Sen. Tom Coburn (R-Okla.), who will be leaving the Senate prematurely next year for health reasons, can't resist taking a couple of underhanded swipes at the Affordable Care Act on his way out.
To begin with, he's co-sponsoring a GOP proposal to "repeal and replace Obamacare" -- though it doesn't repeal all of the act and to the extent it replaces the ACA does so with a manifestly inferior patient-unfriendly measure. We'll get to that in a moment.
Coburn's other swipe was an offhand remark he delivered to Joe Scarborough of MSNBC this week. Speaking of the health insurance plan he purchased through the federal insurance exchange, he said, "my new coverage won't cover my specialist." He was referring to the doctor who's been treating him for cancer.
As with all previous ACA mythmaking, this requires close scrutiny. As you might expect, the truth may well be rather different. We put several questions to Coburn's office to help us get to the bottom of his situation, but so far they haven't responded. (They've also given the cold shoulder to Brian Beutler of Salon.com.)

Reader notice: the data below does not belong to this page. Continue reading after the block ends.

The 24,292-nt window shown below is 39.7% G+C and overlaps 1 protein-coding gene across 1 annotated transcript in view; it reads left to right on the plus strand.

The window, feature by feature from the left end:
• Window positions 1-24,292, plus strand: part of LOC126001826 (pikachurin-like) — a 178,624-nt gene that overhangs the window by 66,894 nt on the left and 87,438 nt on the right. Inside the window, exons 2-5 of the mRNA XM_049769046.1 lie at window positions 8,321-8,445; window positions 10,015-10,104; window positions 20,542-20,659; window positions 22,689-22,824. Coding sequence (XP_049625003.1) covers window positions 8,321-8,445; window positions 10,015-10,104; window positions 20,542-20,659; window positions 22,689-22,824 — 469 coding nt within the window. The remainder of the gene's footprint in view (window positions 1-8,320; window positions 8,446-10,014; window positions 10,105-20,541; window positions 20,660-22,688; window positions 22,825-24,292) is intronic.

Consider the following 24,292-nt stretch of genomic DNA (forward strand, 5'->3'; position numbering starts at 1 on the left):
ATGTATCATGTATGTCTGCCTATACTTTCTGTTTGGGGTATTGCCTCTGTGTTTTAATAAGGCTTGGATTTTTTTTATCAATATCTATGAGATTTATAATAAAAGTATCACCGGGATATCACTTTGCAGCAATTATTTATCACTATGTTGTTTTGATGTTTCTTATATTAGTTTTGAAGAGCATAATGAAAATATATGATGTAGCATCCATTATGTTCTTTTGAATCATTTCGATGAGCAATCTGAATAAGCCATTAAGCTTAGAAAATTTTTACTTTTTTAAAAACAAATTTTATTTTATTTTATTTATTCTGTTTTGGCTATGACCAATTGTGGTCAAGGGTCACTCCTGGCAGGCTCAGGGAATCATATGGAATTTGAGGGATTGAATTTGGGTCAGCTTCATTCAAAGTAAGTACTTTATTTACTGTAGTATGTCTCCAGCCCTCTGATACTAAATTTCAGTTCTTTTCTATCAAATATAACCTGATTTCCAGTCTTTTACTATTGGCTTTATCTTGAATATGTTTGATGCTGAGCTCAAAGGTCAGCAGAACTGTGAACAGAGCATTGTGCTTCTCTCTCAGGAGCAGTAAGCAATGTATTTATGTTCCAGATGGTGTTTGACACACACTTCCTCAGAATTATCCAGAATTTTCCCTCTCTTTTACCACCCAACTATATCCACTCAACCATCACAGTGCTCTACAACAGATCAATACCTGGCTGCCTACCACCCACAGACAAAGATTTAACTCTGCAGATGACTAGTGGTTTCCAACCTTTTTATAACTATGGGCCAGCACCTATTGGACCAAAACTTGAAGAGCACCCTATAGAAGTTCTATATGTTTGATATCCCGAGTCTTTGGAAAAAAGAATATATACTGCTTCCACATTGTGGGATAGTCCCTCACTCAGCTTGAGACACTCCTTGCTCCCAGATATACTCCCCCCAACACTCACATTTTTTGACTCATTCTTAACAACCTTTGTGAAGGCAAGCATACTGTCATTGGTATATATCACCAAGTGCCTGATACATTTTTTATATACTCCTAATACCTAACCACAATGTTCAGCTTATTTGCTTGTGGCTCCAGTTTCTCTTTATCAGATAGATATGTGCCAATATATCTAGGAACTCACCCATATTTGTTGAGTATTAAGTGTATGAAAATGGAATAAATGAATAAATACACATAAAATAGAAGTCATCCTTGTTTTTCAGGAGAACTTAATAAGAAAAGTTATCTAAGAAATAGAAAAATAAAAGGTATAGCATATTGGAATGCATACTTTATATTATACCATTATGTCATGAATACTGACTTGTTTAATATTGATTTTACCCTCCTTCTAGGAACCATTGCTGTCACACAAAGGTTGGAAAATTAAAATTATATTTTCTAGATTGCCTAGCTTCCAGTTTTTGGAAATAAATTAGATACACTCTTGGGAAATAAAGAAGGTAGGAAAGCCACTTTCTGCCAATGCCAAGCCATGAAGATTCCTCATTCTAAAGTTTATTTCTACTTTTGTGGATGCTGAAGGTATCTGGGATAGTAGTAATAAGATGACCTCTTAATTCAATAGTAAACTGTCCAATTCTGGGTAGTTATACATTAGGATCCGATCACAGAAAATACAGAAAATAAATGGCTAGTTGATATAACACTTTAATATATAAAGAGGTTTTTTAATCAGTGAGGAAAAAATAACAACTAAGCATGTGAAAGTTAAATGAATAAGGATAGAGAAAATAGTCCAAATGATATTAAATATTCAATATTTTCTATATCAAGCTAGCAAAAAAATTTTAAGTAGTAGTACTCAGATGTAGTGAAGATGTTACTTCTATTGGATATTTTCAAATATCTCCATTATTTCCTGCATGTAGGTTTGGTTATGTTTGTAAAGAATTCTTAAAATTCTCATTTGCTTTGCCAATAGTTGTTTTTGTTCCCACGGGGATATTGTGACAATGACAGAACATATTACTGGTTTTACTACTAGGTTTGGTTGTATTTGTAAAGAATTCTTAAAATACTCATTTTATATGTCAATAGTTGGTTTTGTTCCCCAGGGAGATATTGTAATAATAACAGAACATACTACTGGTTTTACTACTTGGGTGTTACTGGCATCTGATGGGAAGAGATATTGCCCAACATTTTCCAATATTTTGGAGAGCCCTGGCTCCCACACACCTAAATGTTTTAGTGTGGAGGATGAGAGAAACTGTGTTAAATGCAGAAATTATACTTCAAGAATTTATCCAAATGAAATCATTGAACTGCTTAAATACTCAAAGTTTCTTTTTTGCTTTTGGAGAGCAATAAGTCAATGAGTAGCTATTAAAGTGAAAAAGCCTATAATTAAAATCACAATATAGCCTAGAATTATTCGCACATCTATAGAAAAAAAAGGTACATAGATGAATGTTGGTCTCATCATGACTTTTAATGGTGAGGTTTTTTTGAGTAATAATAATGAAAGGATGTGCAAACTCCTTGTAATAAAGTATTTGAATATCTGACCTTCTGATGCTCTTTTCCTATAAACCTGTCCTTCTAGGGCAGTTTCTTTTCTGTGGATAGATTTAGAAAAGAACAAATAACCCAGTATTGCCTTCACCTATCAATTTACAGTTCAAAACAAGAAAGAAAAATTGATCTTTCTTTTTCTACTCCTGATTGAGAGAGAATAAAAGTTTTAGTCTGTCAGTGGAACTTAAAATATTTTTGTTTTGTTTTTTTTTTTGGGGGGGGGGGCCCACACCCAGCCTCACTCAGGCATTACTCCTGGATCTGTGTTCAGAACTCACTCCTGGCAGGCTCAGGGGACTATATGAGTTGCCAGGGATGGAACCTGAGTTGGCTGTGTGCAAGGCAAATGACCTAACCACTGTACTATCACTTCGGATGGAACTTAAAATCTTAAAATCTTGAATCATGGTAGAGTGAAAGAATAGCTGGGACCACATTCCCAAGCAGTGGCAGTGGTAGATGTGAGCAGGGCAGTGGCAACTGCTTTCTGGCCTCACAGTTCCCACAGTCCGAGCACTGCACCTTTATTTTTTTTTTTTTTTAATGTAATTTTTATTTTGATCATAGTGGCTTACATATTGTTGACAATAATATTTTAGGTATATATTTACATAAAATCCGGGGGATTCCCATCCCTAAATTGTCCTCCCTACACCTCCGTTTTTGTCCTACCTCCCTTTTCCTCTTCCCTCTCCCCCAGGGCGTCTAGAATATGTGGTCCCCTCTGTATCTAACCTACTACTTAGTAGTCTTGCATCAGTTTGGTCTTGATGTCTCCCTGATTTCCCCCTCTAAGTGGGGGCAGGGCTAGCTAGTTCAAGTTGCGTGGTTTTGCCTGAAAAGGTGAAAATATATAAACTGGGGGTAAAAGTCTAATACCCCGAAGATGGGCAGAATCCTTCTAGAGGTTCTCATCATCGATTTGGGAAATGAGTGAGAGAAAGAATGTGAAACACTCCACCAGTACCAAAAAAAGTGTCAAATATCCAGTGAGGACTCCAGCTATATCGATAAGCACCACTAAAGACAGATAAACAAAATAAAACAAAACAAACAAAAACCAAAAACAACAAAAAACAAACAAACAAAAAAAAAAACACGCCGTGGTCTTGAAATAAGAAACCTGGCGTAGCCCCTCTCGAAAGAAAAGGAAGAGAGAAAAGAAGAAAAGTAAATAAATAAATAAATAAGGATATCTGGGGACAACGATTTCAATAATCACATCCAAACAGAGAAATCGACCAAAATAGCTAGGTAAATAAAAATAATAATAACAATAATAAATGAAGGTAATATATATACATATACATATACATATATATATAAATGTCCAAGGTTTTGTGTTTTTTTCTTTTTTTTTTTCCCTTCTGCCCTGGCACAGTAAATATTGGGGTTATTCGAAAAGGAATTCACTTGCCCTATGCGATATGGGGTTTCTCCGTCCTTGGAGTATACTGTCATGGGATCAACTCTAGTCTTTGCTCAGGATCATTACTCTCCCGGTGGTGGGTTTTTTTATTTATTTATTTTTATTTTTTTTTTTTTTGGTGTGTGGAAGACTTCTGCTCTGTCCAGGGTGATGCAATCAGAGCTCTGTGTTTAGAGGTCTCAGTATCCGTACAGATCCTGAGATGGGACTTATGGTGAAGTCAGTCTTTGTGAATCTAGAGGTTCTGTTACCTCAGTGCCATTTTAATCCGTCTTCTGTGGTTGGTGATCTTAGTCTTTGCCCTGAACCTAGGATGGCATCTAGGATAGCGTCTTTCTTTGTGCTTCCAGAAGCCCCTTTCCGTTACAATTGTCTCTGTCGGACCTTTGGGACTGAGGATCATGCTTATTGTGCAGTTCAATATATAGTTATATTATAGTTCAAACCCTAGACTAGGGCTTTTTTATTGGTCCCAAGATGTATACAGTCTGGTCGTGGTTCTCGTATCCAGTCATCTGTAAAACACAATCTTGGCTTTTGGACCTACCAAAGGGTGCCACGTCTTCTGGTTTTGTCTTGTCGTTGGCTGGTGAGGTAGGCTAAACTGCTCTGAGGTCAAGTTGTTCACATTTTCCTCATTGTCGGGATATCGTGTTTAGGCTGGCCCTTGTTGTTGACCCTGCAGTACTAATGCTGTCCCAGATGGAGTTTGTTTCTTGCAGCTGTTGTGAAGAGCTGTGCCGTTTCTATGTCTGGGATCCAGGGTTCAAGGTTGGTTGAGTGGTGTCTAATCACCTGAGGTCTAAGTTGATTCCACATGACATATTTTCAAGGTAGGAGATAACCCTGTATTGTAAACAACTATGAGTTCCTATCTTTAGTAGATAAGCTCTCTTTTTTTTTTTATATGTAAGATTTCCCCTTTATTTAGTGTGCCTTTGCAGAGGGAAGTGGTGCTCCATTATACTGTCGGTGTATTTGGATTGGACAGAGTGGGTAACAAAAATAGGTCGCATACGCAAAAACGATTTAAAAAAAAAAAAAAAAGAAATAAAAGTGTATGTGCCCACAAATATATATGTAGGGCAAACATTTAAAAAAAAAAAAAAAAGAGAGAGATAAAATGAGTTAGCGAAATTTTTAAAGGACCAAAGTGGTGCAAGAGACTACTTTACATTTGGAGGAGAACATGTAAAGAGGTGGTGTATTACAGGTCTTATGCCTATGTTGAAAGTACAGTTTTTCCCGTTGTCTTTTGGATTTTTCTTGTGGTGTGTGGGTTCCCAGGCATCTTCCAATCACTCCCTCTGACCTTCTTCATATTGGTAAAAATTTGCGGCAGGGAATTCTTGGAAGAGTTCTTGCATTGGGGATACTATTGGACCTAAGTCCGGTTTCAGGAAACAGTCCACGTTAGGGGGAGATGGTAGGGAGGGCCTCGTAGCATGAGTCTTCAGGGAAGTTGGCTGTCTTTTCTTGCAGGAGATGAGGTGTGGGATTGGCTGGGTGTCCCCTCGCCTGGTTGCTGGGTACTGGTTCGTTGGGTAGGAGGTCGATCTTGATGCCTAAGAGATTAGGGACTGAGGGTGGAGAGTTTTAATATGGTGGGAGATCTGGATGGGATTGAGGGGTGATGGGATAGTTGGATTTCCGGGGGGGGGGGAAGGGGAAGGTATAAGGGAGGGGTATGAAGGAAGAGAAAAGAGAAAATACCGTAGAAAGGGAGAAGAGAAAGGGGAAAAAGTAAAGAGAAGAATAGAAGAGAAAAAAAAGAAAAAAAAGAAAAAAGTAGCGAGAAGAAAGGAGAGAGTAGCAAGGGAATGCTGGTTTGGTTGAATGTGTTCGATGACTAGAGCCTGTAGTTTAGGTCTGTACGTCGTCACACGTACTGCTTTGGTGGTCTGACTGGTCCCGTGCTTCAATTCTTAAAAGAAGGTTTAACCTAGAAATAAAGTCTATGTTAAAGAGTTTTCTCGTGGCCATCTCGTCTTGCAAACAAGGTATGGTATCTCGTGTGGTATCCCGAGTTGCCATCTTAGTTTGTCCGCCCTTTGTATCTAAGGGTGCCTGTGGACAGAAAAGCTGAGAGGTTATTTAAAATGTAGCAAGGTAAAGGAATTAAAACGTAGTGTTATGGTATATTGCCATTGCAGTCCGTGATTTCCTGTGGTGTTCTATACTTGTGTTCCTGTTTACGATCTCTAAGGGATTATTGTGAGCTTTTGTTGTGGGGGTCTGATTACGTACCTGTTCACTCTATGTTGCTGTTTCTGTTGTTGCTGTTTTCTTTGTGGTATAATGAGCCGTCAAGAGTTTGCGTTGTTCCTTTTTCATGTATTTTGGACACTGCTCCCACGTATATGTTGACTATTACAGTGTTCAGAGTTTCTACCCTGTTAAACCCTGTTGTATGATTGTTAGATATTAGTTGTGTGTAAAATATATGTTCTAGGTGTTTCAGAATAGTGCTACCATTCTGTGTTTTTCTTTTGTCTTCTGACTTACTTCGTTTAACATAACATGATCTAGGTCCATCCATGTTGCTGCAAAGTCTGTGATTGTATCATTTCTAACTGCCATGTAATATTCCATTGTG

We asked for the name of Coburn's cancer specialist, to determine whether the oncologist was in the network of any exchange health plan available to Coburn as a federal employee. We asked which exchange plan Coburn joined and what his premium is. We asked whether, as a 65-year-old, he has enrolled in Medicare, and if so, whether the same doctor is available under that program. (And if he has not joined Medicare, we asked, why not?) If we ever get any answers, we'll let you know.
What we do know, however, is that some of the exchange plans for which Coburn is eligible have minimal restrictions on access to out-of-network specialists. A platinum plan available to congressional employees in Washington, for example, allows members to visit out-of-network specialists for a 30% co-pay -- but the co-pay and other out-of-pocket expenses are capped at $6,000 a year. There's also a $1,000 deductible for out-of-network visits.